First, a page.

Designing for a carbon saving: North Quay House
5 March 2021
The North Quay House project is an office extension and redevelopment of an existing building overlooking the Floating Harbour in Bristol city centre.
The project purpose is to renew this building and increase the floor area to extend its lifespan. Reusing the existing building represents a significant carbon saving relative to demolition and new build. For the extension, efficient design of new materials aims to produce a low carbon design and minimise environmental impact.
At the concept design stage we analysed both a steel frame with metal deck concrete floor (similar to the existing) and steel frame with a Cross Laminated Timber (CLT) floor. Early cradle to gate embodied carbon estimates were carried out for both options, shown in the chart above. The CLT option (123.9 kgCO2/m2) showed a significant embodied carbon saving at 42% (90.3 kgCO2/m2) lower than the concrete floor option (214.2 kgCO2/m2). For comparison, the estimated typical energy consumption of an office building in use would be around 100kgCO2e/m2 each year (according to the Institution of Structural Engineers). This carbon calculation was solely for the superstructure although additional savings are possible in the substructure due to the reduced weight of the CLT floor compared to concrete. Presenting the potential carbon saving to the client in a quantifiable manner enabled them to make an informed decision to opt for the lower carbon timber scheme.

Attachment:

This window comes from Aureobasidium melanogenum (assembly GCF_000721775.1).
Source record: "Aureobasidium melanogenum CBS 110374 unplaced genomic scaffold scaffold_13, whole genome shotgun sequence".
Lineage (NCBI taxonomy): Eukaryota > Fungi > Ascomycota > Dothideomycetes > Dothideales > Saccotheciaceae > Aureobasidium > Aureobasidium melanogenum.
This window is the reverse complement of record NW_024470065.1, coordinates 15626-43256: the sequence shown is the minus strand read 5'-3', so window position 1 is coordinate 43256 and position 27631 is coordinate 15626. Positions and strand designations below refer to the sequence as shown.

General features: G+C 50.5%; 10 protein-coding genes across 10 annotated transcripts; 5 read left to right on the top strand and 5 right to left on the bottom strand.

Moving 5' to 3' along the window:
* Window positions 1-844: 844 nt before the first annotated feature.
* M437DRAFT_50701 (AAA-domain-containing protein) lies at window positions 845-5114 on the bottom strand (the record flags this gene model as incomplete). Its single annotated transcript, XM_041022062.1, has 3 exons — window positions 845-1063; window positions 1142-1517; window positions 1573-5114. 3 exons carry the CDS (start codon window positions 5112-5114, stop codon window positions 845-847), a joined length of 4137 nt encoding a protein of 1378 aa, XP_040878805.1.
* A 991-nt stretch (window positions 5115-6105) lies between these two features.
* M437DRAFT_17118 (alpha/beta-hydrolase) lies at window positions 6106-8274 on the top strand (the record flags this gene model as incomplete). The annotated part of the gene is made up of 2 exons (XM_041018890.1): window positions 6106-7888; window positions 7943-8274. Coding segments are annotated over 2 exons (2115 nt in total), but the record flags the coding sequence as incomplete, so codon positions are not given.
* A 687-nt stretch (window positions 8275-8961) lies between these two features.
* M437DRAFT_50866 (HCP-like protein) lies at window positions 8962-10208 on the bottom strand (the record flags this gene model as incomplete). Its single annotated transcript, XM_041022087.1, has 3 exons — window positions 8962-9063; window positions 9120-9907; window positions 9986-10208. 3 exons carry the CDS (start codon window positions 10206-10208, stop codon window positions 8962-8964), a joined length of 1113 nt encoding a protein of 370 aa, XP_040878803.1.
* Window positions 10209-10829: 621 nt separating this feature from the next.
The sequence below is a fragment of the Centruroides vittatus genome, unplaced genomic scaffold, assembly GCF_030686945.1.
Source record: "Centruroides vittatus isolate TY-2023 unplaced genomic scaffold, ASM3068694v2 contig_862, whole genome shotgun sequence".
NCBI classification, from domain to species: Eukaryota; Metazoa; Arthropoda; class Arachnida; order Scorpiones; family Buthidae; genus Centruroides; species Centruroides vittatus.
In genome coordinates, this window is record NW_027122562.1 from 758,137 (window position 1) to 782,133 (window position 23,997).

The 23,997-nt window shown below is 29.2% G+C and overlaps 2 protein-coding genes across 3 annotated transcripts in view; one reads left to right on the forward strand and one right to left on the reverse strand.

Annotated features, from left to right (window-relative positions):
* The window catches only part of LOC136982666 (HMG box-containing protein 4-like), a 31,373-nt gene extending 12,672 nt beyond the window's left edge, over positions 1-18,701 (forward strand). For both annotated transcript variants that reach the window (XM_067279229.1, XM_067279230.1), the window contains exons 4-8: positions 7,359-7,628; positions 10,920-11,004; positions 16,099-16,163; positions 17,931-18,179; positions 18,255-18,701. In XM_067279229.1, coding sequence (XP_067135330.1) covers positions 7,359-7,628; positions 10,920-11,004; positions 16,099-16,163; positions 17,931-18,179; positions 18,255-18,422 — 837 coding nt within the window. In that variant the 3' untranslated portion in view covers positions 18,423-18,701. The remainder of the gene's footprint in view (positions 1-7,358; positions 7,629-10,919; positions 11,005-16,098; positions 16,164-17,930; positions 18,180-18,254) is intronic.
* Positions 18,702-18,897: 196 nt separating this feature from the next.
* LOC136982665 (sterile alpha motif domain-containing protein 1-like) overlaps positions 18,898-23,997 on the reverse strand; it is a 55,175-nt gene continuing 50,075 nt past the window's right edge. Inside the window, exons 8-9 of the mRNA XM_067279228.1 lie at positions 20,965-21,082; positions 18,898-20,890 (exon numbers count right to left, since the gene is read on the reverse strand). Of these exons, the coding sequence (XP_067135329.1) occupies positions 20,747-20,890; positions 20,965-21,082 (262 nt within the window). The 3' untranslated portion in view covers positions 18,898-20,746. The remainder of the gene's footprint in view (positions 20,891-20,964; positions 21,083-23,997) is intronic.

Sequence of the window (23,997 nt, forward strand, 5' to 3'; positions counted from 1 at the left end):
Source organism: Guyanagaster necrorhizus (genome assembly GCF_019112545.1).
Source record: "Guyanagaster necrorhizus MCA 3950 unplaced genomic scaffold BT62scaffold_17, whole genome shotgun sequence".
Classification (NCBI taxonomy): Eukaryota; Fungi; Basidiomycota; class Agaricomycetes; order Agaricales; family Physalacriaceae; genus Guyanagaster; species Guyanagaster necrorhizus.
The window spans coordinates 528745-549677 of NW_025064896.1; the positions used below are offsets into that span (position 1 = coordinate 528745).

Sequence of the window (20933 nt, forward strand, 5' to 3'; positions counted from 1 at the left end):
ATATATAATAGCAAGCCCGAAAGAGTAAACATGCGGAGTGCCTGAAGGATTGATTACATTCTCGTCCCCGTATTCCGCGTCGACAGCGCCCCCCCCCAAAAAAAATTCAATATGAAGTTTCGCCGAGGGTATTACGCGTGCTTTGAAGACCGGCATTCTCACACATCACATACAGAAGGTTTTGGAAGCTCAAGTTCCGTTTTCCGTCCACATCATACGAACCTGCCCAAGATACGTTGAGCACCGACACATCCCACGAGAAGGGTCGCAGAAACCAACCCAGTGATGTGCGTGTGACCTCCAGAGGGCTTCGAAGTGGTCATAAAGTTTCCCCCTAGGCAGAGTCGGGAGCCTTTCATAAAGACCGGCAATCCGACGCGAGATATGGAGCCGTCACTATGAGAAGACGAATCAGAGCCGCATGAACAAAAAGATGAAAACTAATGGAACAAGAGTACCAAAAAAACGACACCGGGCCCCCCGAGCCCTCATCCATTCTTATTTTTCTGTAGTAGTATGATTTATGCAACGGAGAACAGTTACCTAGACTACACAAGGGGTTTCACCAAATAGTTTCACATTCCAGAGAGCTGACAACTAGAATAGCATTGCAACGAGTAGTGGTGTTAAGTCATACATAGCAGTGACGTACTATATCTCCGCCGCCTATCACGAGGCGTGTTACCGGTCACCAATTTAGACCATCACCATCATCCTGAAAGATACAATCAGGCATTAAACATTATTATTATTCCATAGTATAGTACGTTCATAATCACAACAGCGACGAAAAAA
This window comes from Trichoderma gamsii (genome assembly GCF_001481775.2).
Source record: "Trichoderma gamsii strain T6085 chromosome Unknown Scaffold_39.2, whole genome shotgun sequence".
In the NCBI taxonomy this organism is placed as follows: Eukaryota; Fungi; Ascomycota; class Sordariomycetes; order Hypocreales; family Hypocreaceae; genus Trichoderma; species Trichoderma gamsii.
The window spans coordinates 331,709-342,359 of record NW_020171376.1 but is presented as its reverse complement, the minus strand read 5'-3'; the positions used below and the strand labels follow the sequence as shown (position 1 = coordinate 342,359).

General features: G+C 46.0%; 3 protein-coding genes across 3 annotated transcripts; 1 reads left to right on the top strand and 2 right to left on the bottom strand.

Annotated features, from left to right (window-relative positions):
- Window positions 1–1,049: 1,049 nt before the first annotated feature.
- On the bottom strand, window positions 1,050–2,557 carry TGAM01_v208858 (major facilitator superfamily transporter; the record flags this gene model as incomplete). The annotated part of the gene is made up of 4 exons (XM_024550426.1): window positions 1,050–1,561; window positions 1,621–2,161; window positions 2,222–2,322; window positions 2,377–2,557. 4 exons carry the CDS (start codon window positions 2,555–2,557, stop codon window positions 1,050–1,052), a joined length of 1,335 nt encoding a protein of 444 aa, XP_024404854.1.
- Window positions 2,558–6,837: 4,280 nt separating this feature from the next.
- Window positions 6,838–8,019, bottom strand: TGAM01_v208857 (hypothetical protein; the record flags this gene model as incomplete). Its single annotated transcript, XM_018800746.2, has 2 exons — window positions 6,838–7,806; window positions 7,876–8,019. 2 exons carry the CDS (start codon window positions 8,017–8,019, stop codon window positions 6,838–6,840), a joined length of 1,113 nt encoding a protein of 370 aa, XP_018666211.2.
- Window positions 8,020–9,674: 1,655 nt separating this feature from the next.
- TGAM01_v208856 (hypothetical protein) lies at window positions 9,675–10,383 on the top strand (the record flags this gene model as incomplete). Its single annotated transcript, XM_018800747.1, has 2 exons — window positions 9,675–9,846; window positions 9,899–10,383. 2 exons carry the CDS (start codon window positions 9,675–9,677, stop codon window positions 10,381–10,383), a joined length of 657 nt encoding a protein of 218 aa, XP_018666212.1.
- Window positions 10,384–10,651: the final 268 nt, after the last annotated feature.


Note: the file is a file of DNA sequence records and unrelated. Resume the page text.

In some cases a timber structure must be encapsulated for fire protection. Using the latest guidance by the Structural Timber Association we were able to justify the building as low risk and suitable for timber’s natural charring protection in a fire. Through early consultation with building control we were able to confirm that exposed timber soffits are acceptable here. Again this reduces the need for new construction materials, minimising the embodied carbon. This feature we will continue to monitor as the project progresses.